Medium: WTF is going on over there? And other stories.

Are you following the rollercoaster that is Medium?

Anytime that anyone—institutions, new ventures, individuals, communities—take on the issue of making media sustainable financially for those who create it, I'm all ears. If we can't fund and distribute the conversations we're having about how we're living our lives to those who can't take part in the moment, we're in trouble.  Especially since corporations *can* fund those conversations, and they're doing it through what I'll call shell companies, like Bustle. (Yes, you can be upset with me for calling out Bustle. I don't mind. I'd rather have your anger and stand up for trustworthy media than be complicit in the systematic destruction of our boundaries between advertising and sincere reporting. Also, read this before you rant.)

That's why even though I'm going to be hard on Medium for abruptly cancelling its membership program for 21 publishers with literally two weeks notice, I want to say up front that I appreciate the effort to offer innovative tools for publishers, individuals and businesses alike, to fund themselves at low cost. Clap for that. And then head over to Drip to support Electric Lit, because they need your reliable monthly support.

The issue here isn't so much that Medium can't afford the confusion that having membership programs (subscriptions) to its platform *while also* allowing outlets to offer their own memberships. The issue is that these publishers, The Establishment and Boston Institute for Nonprofit Journalism included, trusted Medium on its promise to provide: (1) a stable, editorially autonomous platform and (2) access to funding tools that would pay for that freedom. Of course, the flags were all there—but you have to take risks in media! The entire industry is one giant bet on the endless curiosity of all humanity.

Of course, the flags were all there—but you have to take risks in media! The entire industry is one giant bet on the endless curiosity of all humanity.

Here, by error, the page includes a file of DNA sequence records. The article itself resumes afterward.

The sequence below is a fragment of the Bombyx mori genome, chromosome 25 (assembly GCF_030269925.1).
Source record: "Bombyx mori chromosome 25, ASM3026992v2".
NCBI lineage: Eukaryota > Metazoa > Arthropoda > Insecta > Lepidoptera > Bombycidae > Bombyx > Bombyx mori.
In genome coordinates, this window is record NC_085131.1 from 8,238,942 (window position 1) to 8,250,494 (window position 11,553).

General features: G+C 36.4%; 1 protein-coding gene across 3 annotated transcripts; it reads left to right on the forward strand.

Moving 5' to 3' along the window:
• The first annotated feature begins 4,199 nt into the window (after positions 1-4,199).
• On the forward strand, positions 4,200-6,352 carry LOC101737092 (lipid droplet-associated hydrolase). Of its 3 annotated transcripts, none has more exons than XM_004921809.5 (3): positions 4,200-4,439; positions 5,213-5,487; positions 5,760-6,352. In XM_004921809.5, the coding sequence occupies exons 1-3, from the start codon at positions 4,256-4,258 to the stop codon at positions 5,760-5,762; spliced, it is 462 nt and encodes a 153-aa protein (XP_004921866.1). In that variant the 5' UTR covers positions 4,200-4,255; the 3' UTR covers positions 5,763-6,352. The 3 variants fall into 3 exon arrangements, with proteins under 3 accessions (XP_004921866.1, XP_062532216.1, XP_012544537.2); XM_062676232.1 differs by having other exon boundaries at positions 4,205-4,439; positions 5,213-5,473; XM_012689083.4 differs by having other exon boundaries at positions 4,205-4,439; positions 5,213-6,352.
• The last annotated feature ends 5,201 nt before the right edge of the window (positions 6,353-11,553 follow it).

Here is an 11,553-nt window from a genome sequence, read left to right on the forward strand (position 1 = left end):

So where am I going with this? A couple places. First, that if you're a reasonable person working to fund your media organization or your own work, and you think there's someone out there who knows more than you do about how to get money, you don't. You hold all the keys. (You can also literally Google it, and now you know that I love puns.) The things that work are the things that have always worked: Develop a strong, authentic, sincere voice. Figure out who is reading your perspectives—don't forget to check your Google Analytics! Talk to your readers about why they can and how they can support your work in any way possible, but always with a much transparency as you can. If you have time, consider building a newsletter with even more intention and routine than your site. (I have no idea why I trust MailChimp to deliver on its Forever Free promise, I just do.)

You probably won't rake in $50 million in revenue in your 3rd year, but then again, you aren't in this to capitalize on views, are you? If you're reading this, it's more likely that you're in this to build better media, and by extension, more meaningful and informed day-to-day lives.

If you're here looking for recommendations from me as to what tools you can use instead of Medium *to fund your work* rather than to network with your readers, I'd say this: You can still use Medium to publish, but you should consider integrating Drip. If you fall into the large, undefined category of progressive nonprofits, check out the fundraising tools at ActBlue Charities. And of course, there's always Patreon

Know your story, trust yourself, and keep testing your assumptions. The favorite bumper sticker I've ever seen simply reads "Don't believe everything you think."